Review by Rick Hudson
I’ve already spoken very highly of Modiphius’ Star Trek Adventures RPG, and how it not only serves as a great role-playing system, but also evokes the atmosphere of Star Trek rather than being just an SF RPG in superficial Star Trek dressing, so I won’t go through all that again, but will focus on this supplement itself. What we have in this book is fleshed out details and further information on the Operations Division of Star Trek’s Federation. What that means is information on the Engineering, Communications and Security wings of the organisation rather than the Command and Scientific branches.
The book includes a lot of colour text / lore/ fluff, call it what you will, on Operations Division and details on how you can create more detailed and specific characters who are from the fields of Engineering, Communications, and Security. We also have information on Star Fleet Intelligence and the rather sinister sounding Section 31: a particularly covert and morally abstruse element of Star Fleet’s intelligence service. This supplement also provides information on and for MACO characters: the Military Assault Command Operations… the army, in other words. The book closes with Red Alert, which is a set of miniatures rules to be use with Star Trek figures which can act as an alternative combat mechanic in the game, or as an independent game in itself.
Supplements such as this run the risk of being a whole bunch of fluff which while seeming to add colour and detail to the RPGs they support, have little positive effect on gaming experience. I will confess that my heart sank when I learned that this book gave us a whole load of new technological devices, but importantly this section does more than give as a load of pseudo-scientific flannel, it includes advice and information about how these devices can be utilised narratively and how scenarios can be built around technological and engineering issues. The strong point of this supplement is that it does add to the game itself rather than being a bunch of ‘lore’ accompanied by charts and colour illustrations. As such a GM can actually use this book to add to and create scenarios in a game where the ethos should be about technological, scientific, political issues rather than just be about fights with ray guns. However, just to speak briefly about fights with ray guns, I have to say that the Red Alert miniatures rules do work rather well and compare very favourably with other sets of SF miniatures rules such as Rogue Stars. Importantly, these rules can be integrated quite effortlessly within an RPG session or campaign without feeling forced or creating an artificial and awkward transition between systems.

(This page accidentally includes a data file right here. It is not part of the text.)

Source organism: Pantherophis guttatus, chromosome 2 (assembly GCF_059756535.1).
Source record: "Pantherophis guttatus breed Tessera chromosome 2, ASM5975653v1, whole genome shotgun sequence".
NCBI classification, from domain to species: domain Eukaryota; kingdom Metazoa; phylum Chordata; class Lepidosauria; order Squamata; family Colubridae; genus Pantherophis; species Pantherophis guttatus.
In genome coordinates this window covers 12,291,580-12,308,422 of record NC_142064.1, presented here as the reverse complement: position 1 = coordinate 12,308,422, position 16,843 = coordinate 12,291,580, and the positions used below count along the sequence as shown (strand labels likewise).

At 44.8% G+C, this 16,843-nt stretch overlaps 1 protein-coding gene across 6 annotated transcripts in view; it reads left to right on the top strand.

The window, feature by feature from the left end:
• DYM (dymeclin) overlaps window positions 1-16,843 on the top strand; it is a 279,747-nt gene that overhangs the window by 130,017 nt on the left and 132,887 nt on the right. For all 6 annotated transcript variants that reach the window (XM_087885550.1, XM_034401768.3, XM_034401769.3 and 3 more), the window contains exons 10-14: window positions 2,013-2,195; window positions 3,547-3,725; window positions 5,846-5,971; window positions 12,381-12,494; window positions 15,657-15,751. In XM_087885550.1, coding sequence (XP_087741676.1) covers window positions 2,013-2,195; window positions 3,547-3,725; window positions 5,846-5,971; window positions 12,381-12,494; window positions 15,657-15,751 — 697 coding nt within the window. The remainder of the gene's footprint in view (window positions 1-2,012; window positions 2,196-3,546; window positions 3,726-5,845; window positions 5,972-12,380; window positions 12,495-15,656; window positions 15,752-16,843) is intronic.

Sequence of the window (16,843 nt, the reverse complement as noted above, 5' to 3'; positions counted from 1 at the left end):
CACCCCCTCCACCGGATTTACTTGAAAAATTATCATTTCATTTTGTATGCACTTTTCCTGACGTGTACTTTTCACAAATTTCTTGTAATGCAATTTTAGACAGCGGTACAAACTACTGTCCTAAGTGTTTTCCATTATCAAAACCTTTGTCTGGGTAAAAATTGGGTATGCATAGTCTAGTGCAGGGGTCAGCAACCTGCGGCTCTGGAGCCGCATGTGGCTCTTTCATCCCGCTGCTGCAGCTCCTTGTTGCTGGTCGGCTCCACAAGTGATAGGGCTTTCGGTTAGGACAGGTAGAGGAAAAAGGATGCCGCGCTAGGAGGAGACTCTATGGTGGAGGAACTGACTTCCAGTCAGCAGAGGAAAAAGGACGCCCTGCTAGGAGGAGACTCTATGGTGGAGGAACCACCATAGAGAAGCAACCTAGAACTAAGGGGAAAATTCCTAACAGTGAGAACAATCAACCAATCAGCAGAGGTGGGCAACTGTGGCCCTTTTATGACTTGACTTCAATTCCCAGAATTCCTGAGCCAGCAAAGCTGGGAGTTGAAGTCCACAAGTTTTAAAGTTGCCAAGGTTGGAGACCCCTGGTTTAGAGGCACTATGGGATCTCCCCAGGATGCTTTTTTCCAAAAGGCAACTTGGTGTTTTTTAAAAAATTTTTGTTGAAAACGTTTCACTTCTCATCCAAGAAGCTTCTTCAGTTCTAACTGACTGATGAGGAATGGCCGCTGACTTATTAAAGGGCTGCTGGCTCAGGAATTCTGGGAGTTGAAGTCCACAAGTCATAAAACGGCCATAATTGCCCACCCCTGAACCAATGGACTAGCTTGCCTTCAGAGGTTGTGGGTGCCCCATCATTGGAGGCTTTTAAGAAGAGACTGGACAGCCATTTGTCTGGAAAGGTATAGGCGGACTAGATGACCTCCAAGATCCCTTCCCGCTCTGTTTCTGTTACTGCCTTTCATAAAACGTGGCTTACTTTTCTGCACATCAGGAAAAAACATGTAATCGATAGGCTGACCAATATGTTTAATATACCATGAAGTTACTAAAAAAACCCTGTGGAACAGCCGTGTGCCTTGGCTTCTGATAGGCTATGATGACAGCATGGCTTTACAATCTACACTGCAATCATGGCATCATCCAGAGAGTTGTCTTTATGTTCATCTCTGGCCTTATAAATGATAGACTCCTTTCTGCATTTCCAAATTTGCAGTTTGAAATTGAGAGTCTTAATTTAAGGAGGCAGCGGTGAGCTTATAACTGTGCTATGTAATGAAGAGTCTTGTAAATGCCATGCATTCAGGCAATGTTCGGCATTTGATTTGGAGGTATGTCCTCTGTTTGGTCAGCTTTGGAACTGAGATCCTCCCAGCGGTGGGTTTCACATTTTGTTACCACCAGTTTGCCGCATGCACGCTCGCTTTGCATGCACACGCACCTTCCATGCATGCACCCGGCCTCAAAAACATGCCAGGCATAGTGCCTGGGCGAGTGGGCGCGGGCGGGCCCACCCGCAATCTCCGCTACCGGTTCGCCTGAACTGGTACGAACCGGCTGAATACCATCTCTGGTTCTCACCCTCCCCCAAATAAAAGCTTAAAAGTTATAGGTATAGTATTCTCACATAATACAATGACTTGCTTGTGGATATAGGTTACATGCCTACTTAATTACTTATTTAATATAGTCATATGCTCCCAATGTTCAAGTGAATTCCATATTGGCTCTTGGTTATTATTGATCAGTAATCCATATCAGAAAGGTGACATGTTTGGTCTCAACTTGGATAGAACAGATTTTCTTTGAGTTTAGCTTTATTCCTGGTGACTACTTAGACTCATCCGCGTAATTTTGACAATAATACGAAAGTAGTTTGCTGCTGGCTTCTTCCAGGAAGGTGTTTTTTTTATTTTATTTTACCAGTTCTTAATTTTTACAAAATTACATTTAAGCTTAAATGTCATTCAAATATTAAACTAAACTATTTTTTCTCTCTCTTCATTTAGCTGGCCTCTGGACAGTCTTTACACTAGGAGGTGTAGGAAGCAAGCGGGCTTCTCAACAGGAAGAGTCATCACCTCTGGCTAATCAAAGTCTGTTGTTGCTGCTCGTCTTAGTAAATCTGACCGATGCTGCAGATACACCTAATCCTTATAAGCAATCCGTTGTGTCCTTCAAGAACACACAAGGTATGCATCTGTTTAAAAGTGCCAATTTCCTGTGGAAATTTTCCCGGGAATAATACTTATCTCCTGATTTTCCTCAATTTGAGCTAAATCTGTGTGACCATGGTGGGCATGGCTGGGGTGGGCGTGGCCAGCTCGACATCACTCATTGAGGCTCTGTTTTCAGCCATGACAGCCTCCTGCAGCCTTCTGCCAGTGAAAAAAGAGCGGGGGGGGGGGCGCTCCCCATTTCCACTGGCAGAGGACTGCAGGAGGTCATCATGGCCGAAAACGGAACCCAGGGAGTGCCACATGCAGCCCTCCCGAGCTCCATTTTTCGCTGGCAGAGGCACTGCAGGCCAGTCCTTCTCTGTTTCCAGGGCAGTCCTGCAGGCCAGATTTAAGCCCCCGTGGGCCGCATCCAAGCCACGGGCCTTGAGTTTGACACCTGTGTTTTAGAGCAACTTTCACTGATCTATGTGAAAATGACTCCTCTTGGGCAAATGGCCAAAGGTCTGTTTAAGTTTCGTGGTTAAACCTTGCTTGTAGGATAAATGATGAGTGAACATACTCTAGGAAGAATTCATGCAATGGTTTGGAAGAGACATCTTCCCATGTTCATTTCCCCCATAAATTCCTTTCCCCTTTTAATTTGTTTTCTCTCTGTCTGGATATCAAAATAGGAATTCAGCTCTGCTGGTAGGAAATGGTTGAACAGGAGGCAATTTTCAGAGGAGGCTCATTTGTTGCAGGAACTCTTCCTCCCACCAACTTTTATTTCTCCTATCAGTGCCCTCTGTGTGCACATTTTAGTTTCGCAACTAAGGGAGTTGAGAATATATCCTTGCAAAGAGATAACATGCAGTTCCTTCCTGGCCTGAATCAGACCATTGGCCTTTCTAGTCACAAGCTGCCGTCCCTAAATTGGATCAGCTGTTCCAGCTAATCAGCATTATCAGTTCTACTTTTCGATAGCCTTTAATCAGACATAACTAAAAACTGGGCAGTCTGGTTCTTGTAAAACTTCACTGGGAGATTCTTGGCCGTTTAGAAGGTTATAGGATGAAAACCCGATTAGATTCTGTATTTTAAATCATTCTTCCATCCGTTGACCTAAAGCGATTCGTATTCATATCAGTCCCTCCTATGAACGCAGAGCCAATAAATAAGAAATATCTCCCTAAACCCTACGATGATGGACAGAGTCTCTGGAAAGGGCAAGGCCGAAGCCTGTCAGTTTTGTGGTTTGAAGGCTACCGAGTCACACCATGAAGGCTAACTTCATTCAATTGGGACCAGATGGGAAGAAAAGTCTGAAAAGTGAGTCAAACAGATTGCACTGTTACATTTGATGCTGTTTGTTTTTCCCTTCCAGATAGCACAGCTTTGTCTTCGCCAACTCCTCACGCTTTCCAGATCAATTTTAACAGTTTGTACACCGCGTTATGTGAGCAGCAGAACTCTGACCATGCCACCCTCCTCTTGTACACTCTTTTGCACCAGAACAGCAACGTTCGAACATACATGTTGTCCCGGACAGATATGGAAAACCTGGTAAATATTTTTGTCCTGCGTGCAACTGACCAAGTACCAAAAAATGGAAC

The book itself is nicely produced, and up to the high production standards that Modiphius has established. Crucially it does appear that Modiphius is slowly resolving the principal problems it has with its rulebooks: the writing. Previously I have been VERY critical of the standard of writing in Modiphius books and the lack of clarity they display. I will nail my colours to the mast on this one and say that while – at times – the writing in this book remains as obfuscating and unclear as ever, overall there is a definite improvement, and the company do seem to be heading in the right direction on this point.
At £24.99 Operations Division is not an essential buy by any stretch of the imagination. And while it has many positive points, if you are in any way equivocal about whether to get this or not, then don’t. You will probably find it an attractive but superfluous purchase. You will be much better off spending your 25 quid on something else. However, if you want your Star Trek Adventures campaign to focus on more the resolution of engineering and technical problems, or feel that the inclusion of the more clandestine elements of the Federation will allow you to extend your games beyond your players just being ‘goodies in space’, then the converse is true. This supplement provides you with many valuable ideas and direction regarding how these things can be incorporated into your games and – most importantly – made exciting.